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People leave after arriving at Pearson International Airport in Toronto on March 16, 2020.

Nathan Denette/The Canadian Press

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A shot in the arm

Re When Will We Hit Peak Pandemic? There Are So Many Variables (March 17): We are all getting a firsthand (and terrifying) lesson in what a world without vaccines would be like. We have no built-up immunity to the coronavirus and there is, as of yet, no vaccine. Herd immunity will not protect any of us because it doesn’t yet exist for this disease.

When this is over, perhaps we will all have a greater understanding of the importance of vaccinations so we can protect each other.

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Elizabeth Caskey Vancouver

Working full-time

Re Economists Say Ottawa Has More Tools Available To Help Business (Report on Business, March 19): How can individuals help the economy and also avoid boredom as they stay home?

Why not buy paint and other materials for major redecorating? This will provide cash flow and reduce inventory for the store, and give one lots to do.

Is there a renovation project that could be undertaken? Buy the materials and perhaps employ someone who needs work.

Can someone who is out of work be hired to clean and care for the outside of one’s property? Can contractors be hired to replace the roof? These jobs can be done without needing to enter the home.

I am sure that others could add to this list to help keep money circulating.

Alexander (Sandy) Darling Flamborough, Ont.

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The end

Re The Coronavirus Is A Chance To Have The End-of-life Conversations We Need (March 17): My darling husband Frank O’Hara died on Feb. 13. The precipitating cause was multifocal pneumonia. He was 93 years old and had several underlying health issues, including Parkinson’s disease. I am grateful for a few things.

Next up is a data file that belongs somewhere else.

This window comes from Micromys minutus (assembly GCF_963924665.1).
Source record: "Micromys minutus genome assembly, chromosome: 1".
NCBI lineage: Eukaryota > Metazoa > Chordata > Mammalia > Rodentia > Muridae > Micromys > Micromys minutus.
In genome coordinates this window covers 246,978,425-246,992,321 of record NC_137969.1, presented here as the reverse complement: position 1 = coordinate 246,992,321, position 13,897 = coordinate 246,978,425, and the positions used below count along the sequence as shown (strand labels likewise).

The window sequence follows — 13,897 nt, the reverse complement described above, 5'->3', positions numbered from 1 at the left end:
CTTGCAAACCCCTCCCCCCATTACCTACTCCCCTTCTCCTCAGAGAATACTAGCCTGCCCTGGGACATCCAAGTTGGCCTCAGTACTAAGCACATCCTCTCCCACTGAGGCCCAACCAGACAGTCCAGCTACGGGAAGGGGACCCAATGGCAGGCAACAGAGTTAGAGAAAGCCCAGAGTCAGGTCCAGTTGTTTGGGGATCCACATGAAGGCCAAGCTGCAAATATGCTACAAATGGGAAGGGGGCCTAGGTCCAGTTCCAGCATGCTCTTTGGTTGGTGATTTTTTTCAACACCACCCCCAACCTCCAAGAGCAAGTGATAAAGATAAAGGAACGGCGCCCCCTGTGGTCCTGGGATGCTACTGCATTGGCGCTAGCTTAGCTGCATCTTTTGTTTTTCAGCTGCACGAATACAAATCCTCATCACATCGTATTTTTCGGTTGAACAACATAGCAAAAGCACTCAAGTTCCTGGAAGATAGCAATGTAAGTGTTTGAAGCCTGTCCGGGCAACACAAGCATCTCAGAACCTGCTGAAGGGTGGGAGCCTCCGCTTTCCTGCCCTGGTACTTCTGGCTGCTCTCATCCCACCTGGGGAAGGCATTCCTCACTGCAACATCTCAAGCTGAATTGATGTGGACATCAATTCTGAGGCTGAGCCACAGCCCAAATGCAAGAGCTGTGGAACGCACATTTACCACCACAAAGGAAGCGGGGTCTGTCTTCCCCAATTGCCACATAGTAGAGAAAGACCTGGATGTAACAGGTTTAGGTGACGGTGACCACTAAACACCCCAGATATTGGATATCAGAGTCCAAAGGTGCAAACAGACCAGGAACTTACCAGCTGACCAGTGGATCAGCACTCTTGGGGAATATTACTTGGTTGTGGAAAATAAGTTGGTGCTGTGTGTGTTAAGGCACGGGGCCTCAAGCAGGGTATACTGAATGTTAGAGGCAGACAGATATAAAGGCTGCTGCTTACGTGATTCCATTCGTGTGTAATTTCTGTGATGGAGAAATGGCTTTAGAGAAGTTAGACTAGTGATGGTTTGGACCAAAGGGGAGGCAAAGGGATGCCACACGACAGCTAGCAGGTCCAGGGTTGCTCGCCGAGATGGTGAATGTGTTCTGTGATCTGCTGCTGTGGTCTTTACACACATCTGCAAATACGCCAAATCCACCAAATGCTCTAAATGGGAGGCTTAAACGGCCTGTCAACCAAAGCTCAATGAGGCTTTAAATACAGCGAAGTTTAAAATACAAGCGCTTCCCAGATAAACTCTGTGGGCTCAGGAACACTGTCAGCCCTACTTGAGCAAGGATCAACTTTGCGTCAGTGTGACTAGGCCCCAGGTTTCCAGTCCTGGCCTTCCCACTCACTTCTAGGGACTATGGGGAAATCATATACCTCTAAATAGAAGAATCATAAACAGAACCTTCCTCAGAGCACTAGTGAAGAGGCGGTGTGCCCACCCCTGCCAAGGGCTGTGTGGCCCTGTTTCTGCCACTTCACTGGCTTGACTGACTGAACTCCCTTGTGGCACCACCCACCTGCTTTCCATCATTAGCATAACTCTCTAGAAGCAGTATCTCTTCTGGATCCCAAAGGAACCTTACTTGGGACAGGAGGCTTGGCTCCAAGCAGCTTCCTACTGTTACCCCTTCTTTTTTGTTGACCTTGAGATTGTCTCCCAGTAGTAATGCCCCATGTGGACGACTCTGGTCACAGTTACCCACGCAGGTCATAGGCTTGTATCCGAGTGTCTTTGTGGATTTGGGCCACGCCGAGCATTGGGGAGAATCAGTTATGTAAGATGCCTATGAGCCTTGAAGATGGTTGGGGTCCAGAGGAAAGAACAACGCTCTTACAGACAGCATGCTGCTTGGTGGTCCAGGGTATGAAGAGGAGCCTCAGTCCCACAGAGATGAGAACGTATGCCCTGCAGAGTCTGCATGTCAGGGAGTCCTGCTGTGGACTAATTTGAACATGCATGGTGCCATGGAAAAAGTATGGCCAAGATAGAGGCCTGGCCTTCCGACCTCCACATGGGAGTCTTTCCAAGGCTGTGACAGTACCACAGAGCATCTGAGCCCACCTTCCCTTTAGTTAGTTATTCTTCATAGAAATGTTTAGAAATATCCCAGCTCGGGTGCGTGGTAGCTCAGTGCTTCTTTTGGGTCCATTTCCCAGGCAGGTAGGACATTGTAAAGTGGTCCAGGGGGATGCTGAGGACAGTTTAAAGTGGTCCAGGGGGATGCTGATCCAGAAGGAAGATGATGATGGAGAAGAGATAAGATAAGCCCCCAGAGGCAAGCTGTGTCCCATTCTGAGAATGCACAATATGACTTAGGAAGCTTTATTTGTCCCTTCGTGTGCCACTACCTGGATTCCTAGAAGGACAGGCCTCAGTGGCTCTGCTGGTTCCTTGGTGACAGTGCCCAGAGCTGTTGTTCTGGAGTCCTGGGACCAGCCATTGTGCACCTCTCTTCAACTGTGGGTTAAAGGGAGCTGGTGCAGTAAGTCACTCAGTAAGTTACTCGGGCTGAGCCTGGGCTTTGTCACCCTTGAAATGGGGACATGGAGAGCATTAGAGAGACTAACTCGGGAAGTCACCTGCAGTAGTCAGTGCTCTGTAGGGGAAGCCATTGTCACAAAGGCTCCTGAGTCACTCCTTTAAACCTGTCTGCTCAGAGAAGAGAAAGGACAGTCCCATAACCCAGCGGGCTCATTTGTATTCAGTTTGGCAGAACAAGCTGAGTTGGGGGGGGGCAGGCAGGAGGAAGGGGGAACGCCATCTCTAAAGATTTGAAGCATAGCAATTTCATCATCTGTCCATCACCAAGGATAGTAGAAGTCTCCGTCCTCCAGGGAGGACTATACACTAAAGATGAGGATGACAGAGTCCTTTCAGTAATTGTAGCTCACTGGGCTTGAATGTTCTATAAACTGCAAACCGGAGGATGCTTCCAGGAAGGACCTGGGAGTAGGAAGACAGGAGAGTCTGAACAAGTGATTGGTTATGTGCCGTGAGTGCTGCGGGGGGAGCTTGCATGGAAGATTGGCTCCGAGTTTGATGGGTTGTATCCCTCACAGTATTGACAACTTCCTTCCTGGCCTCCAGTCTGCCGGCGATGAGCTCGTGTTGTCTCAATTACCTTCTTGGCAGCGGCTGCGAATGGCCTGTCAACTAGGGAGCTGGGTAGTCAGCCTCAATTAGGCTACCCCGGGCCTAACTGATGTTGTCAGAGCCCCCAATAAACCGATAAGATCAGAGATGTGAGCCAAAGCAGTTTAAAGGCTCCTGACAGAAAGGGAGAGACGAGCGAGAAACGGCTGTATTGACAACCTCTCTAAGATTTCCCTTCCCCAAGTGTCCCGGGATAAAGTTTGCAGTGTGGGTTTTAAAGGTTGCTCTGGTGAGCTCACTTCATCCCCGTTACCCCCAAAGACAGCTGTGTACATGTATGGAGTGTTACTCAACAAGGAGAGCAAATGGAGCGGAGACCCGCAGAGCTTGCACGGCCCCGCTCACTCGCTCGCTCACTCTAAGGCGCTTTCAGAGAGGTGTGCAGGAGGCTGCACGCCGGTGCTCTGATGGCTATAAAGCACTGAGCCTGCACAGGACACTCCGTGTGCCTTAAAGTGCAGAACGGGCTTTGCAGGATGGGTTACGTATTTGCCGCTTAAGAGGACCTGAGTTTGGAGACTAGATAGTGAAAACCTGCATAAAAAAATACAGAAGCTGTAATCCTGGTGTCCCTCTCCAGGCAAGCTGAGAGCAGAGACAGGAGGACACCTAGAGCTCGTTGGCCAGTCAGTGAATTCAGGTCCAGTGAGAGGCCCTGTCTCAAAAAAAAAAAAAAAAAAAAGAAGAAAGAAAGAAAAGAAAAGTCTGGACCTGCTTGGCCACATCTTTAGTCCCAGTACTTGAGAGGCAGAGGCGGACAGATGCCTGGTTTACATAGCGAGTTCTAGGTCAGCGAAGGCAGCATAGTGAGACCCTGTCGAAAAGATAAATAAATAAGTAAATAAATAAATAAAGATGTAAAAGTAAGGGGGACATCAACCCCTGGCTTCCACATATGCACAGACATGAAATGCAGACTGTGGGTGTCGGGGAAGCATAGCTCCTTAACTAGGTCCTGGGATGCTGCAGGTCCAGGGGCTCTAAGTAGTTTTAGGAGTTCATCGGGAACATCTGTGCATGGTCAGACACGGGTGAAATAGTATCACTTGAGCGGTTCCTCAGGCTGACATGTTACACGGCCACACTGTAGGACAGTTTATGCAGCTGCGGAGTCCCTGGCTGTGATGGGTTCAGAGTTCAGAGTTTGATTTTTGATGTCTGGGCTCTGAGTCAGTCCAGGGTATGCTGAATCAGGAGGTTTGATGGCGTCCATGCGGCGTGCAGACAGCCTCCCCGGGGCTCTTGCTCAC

Over the years, we had multiple conversations about end-of-life care, exceptional measures, assisted dying and disposition of remains. Within a day of being admitted to the emergency department at Sunnybrook Health Sciences Centre, the physicians in charge of his care asked me directly what level of care we desired. I was able to say with confidence we did not want exceptional measures nor all hands on deck in the intensive care unit and so on. Frank himself was able to say no when asked a key question about a breathing tube.

Nothing about this was easy, but it was a great deal easier for me because I knew absolutely I was doing the right thing. As Frank would have said, it was sad, but not tragic.

I applaud contributor Gordon Rubenfeld for his article. I urge everyone to read it with care, and have those same conversations while there is still time to do so thoroughly, thoughtfully and lovingly.

Marion Raycheba Toronto

Safe and sound

Re Holiday State of Mind (Letters, March 14): An update: My wife Barbara and I are back home in Canada (although we wish we were still drifting somewhere in New Zealand’s Bay of Islands). We arrived late last week, as planned, and did so in long lines at customs, with no screening regarding the coronavirus – not even one question – and no advice on self-quarantining.

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Chris Gates Quinte West, Ont